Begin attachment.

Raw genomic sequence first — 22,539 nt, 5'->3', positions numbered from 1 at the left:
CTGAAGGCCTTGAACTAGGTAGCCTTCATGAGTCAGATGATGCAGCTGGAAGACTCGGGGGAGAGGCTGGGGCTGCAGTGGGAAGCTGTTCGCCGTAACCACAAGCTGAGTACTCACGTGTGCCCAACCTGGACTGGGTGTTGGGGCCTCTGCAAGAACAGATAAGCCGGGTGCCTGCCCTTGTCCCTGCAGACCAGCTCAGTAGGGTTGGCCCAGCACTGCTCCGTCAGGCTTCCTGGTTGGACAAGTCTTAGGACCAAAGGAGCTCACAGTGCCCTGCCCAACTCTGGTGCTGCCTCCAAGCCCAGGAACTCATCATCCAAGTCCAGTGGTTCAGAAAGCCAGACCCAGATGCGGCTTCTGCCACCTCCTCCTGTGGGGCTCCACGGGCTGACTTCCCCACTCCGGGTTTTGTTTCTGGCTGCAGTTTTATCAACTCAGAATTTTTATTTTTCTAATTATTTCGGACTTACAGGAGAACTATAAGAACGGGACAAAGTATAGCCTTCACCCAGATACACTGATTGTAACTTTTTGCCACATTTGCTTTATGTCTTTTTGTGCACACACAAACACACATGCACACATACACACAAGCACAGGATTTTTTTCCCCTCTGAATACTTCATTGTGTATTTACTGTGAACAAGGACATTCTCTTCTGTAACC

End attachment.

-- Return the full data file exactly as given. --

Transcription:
Raw genomic sequence first — 22,539 nt, 5'->3', positions numbered from 1 at the left:
CTGAAGGCCTTGAACTAGGTAGCCTTCATGAGTCAGATGATGCAGCTGGAAGACTCGGGGGAGAGGCTGGGGCTGCAGTGGGAAGCTGTTCGCCGTAACCACAAGCTGAGTACTCACGTGTGCCCAACCTGGACTGGGTGTTGGGGCCTCTGCAAGAACAGATAAGCCGGGTGCCTGCCCTTGTCCCTGCAGACCAGCTCAGTAGGGTTGGCCCAGCACTGCTCCGTCAGGCTTCCTGGTTGGACAAGTCTTAGGACCAAAGGAGCTCACAGTGCCCTGCCCAACTCTGGTGCTGCCTCCAAGCCCAGGAACTCATCATCCAAGTCCAGTGGTTCAGAAAGCCAGACCCAGATGCGGCTTCTGCCACCTCCTCCTGTGGGGCTCCACGGGCTGACTTCCCCACTCCGGGTTTTGTTTCTGGCTGCAGTTTTATCAACTCAGAATTTTTATTTTTCTAATTATTTCGGACTTACAGGAGAACTATAAGAACGGGACAAAGTATAGCCTTCACCCAGATACACTGATTGTAACTTTTTGCCACATTTGCTTTATGTCTTTTTGTGCACACACAAACACACATGCACACATACACACAAGCACAGGATTTTTTTCCCCTCTGAATACTTCATTGTGTATTTACTGTGAACAAGGACATTCTCTTCTGTAACC